8. A method as claimed in-claim 1, wherein: the mixture of carrier gas and respective hydride gas is directed to the substrate surface by nozzle means adapted to move in a transverse and longitudinal direction with respect to the substrate.

9. In a method of coating a solid layer of inorganic materal on the surface of a heated semiconductor crystal wafer which is subjected, in a reaction vessel, to the action of a reaction gas that deposits the respective coating material at the temperature of the semiconductor wafer on a heated substrate, the reaction gas containing two active components, the coating material tending to deposit at the deposition temperature only in the presence of both active components of the reaction gas, and fresh reaction gas being introduced into the reaction vessel containing the semiconductor wafers that are to be coated and spent reaction gas being discharged from the reaction vessel continually during of the coating material to the surface of the heated semiconductor wafers.

10. Method according to claim 9 wherein the solid layer of inorganic material is pure metal, and which comprises reducing to the metal per se a gaseous halogenide of the metal at the surface of the heated semiconductor wafers, by heating the semiconductor wafers in a hydrogen atmosphere and passing a stream of the gaseous halogenide diluted-with an inert gas over the surface of the semiconductor wafers.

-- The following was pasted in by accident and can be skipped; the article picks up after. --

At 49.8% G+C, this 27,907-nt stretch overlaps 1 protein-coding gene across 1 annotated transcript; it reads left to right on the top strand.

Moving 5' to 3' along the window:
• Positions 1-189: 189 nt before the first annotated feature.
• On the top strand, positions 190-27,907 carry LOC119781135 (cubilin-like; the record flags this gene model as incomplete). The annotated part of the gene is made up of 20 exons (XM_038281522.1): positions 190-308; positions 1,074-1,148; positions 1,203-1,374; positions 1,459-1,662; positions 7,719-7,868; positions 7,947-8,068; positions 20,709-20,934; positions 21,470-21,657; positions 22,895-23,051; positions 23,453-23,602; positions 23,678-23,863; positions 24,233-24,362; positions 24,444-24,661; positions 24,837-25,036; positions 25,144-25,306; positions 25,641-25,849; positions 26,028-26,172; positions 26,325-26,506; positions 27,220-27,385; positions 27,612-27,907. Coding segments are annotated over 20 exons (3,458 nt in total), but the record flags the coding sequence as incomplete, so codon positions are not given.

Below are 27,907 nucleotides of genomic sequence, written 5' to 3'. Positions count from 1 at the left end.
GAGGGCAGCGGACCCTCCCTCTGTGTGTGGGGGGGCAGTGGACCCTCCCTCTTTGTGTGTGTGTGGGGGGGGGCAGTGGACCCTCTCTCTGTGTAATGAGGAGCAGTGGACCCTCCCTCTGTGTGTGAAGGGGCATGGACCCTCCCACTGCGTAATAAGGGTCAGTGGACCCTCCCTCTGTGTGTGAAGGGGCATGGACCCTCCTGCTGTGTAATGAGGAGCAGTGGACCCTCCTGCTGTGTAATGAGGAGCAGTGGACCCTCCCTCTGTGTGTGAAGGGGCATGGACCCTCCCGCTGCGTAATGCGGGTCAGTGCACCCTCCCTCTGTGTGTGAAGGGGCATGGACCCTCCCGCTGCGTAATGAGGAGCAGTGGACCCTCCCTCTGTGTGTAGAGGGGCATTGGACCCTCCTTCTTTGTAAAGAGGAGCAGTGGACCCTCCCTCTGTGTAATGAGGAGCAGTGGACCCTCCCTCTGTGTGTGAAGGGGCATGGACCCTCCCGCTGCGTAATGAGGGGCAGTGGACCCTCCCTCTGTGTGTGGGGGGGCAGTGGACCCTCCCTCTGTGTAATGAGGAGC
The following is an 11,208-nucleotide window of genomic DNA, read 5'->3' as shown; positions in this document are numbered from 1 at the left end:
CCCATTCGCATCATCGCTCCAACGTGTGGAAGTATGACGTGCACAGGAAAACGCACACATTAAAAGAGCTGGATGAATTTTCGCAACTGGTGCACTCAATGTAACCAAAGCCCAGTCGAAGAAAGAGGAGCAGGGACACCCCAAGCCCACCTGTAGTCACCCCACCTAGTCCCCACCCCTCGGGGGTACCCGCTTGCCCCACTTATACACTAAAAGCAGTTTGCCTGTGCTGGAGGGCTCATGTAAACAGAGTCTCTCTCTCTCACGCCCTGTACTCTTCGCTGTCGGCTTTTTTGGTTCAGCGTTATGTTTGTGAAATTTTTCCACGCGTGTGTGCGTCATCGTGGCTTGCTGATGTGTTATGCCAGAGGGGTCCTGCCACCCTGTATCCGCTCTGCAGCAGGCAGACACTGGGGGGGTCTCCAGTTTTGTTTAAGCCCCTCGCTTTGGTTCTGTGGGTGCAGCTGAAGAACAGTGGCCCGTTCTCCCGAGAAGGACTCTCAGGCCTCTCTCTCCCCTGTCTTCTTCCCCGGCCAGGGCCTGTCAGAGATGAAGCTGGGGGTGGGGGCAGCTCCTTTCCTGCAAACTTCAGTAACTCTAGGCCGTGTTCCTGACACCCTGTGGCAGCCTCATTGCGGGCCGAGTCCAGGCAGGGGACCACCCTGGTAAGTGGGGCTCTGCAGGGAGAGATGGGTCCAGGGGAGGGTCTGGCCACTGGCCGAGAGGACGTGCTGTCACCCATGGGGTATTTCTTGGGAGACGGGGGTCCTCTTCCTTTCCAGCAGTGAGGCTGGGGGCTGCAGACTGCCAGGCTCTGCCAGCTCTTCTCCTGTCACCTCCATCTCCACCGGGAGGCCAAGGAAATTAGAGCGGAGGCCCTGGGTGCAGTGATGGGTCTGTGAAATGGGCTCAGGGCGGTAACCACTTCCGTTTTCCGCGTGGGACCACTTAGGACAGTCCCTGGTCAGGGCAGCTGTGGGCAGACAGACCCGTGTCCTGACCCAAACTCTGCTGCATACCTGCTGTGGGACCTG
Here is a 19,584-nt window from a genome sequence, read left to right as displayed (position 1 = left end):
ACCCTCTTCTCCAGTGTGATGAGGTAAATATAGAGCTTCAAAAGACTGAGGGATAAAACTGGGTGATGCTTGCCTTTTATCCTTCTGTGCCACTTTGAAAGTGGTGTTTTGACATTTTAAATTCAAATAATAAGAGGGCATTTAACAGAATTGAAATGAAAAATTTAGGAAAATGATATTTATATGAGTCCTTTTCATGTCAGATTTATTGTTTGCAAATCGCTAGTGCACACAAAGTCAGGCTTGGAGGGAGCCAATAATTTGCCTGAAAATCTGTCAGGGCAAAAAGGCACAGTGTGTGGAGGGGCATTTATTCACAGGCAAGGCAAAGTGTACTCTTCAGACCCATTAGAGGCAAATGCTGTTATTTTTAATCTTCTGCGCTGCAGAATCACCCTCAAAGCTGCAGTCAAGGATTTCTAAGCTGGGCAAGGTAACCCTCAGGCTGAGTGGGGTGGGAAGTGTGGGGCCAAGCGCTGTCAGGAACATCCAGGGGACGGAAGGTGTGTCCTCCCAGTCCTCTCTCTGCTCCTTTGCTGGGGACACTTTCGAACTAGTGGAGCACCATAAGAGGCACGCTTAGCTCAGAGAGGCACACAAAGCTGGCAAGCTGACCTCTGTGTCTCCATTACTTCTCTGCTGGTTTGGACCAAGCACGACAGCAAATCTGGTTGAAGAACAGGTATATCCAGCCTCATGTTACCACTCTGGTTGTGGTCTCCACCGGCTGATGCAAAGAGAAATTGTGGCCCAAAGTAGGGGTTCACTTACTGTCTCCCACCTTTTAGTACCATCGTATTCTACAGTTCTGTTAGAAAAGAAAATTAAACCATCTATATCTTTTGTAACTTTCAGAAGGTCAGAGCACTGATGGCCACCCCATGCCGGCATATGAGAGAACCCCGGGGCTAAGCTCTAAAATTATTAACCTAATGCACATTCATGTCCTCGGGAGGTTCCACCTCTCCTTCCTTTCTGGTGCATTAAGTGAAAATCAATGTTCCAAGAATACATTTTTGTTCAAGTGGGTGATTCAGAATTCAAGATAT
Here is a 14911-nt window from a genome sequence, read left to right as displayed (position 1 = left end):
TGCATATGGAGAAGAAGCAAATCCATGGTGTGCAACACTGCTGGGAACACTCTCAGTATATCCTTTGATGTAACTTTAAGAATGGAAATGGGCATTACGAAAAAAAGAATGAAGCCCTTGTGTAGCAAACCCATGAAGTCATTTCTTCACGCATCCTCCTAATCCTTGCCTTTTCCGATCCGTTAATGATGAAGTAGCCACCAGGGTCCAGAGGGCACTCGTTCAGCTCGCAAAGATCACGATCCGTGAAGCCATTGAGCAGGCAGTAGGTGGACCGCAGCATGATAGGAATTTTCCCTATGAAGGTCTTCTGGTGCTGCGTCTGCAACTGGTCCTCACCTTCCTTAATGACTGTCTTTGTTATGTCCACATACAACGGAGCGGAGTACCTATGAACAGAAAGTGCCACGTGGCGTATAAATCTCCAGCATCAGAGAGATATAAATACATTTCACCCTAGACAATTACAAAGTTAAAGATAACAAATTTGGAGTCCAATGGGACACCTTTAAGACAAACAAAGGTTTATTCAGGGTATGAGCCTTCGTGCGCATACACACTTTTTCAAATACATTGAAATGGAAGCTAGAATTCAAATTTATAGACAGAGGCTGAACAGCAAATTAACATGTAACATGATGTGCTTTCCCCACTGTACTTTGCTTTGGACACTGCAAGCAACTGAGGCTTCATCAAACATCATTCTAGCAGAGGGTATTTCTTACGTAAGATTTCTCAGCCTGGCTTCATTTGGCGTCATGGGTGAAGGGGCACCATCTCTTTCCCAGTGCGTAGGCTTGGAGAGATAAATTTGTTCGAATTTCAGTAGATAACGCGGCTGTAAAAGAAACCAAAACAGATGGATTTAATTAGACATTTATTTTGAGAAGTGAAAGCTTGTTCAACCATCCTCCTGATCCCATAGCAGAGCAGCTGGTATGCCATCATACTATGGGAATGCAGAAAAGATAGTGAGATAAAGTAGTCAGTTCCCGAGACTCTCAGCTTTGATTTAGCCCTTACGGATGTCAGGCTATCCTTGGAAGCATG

Patent Citations
Cited PatentFiling datePublication dateApplicantTitle
US2732313 *Aug 23, 1951Jan 24, 1956 Titanium
US2873208 *Sep 26, 1955Feb 10, 1959Philips CorpDeposition of refractory metals and alloys thereof
US3215570 *Mar 15, 1963Nov 2, 1965Texas Instruments IncMethod for manufacture of semiconductor devices
US3219482 *Jun 25, 1962Nov 23, 1965Union Carbide CorpMethod of gas plating adherent coatings on silicon
US3485666 *May 3, 1965Dec 23, 1969Int Standard Electric CorpMethod of forming a silicon nitride coating
US3519479 *Dec 6, 1966Jul 7, 1970Matsushita Electronics CorpMethod of manufacturing semiconductor device
US3594227 *Jul 12, 1968Jul 20, 1971Bell Telephone Labor IncMethod for treating semiconductor slices with gases
US3630796 *Jun 10, 1968Dec 28, 1971Matsushita Electronics CorpProcess for forming a titanium dioxide film
US3657006 *Nov 6, 1969Apr 18, 1972Peter D FisherMethod and apparatus for depositing doped and undoped glassy chalcogenide films at substantially atmospheric pressure
US3700498 *Dec 10, 1970Oct 24, 1972IbmProcess for making electrophotographic plates
Referenced by
Citing PatentFiling datePublication dateApplicantTitle
US3914515 *Jul 16, 1973Oct 21, 1975Rca CorpProcess for forming transition metal oxide films on a substrate and photomasks therefrom
US4630343 *Sep 6, 1985Dec 23, 1986Fairchild Camera & Instrument Corp.Product for making isolated semiconductor structure
U.S. Classification438/604, 438/680, 438/779, 438/958, 438/778, 257/E21.152
International ClassificationH01L21/225, H01L21/00, C23C16/44, H01L23/29, C23C16/455
Cooperative ClassificationY10S438/958, C23C16/45591, H01L23/29, C23C16/45589, C23C16/45563, H01L21/2258, H01L21/00, H01L23/291
European ClassificationH01L23/29, H01L21/00, H01L23/29C, C23C16/455P4, C23C16/455K, C23C16/455P2, H01L21/225B